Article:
Boxer Text Editor v11

Reviewed by: Howard Carson, February 2006
Published by: Boxer Software
Requires: Windows 95 or later, Pentium processor or equivalent, 16MB RAM; other platform versions available
MSRP: US$59.99

In my ongoing quest for the perfect text editor, I periodically come across a gem which for some reason has been hidden from my view. Why this happens is anyone's guess, but it probably has to do with the fact that I get rigidly focused on one text editor and stick with it for years. My first favorite text editor (about which I said, "This is the best and I don't know how anything could be better.") was something called Edith Professional—that was back in 1991. There had been many contenders in the preceding ten years, none of them "Best Of Breed" as far as I was concerned. Next up was Microsoft Write and all the effort needed to force it to perform as a text editor (sans spell checking lamentably, and curiously as well, just like its NotePad sibling, also sans a lot of other important features). In 1998 I discovered TextPad and I haven't looked back (or looked around) since. Maybe that's the reason I never noticed Boxer?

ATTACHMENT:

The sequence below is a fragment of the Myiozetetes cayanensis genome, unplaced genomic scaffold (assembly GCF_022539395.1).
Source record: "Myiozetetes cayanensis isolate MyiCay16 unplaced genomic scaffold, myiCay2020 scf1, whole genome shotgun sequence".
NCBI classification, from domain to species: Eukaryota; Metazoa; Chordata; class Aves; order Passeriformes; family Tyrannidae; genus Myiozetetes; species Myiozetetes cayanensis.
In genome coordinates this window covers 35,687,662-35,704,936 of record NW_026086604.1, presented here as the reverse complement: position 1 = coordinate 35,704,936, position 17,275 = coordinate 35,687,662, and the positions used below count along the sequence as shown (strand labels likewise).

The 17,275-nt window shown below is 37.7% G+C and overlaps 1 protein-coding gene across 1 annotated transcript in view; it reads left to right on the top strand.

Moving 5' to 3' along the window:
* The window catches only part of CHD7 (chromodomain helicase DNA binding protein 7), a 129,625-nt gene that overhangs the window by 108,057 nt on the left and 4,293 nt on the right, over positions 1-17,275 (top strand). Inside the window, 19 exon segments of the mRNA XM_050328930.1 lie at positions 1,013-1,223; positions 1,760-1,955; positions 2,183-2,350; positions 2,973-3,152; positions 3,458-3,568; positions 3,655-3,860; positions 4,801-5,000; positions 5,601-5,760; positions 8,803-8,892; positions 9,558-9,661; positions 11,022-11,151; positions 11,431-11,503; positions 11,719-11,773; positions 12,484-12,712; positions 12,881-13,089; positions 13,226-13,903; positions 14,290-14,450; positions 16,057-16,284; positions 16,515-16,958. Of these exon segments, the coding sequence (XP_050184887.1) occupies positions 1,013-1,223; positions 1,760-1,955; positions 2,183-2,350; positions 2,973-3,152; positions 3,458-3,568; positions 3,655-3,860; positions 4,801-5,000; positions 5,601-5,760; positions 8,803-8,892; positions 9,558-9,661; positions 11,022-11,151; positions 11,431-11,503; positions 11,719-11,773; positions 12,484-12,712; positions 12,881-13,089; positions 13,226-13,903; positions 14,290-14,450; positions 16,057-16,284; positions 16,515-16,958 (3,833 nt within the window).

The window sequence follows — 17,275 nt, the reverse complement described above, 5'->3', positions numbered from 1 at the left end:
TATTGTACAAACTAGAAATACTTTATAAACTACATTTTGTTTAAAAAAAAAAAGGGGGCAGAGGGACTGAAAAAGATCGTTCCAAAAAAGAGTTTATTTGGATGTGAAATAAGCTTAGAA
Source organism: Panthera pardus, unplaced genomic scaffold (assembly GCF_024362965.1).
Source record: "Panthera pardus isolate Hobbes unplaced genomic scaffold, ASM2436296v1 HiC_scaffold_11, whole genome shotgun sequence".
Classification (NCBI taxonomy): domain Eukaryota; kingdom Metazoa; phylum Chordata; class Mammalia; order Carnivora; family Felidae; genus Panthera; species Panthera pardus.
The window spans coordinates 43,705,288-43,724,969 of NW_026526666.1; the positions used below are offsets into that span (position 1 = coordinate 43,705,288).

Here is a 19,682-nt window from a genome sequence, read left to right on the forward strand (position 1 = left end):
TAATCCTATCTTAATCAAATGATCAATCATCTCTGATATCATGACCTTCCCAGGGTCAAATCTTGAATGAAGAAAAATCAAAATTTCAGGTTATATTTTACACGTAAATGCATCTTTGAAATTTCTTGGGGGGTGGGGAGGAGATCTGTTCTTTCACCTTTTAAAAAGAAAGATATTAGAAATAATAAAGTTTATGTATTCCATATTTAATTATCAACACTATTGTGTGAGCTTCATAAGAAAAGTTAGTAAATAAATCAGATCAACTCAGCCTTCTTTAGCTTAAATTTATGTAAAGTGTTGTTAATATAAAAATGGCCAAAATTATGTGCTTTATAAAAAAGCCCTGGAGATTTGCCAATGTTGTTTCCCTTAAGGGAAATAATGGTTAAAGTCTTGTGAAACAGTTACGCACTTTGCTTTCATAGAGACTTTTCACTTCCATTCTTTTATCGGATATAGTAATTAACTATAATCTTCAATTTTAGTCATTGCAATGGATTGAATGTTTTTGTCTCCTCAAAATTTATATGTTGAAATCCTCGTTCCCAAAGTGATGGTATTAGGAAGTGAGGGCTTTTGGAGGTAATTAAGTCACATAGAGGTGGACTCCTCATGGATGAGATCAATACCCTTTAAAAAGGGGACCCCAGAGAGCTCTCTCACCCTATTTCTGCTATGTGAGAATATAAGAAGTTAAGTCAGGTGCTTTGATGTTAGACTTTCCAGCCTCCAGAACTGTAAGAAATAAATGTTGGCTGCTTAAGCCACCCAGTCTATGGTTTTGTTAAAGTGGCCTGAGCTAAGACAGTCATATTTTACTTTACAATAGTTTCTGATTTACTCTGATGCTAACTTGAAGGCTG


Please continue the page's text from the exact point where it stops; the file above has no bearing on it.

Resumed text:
Loading and editing text files—source code, written documents, imported files, and so on—without screwing up the basic formatting and structure is the great secret to a successful text editor. That, and the option to configure the text editor to provide commands and tools in places and at times which are convenient for you while working with the program, combine to create an enjoyable and transparent working experience. Boxer has been evolving and improving for well over ten years and the depth of features and functions it contains clearly reflects years of thoughtful development.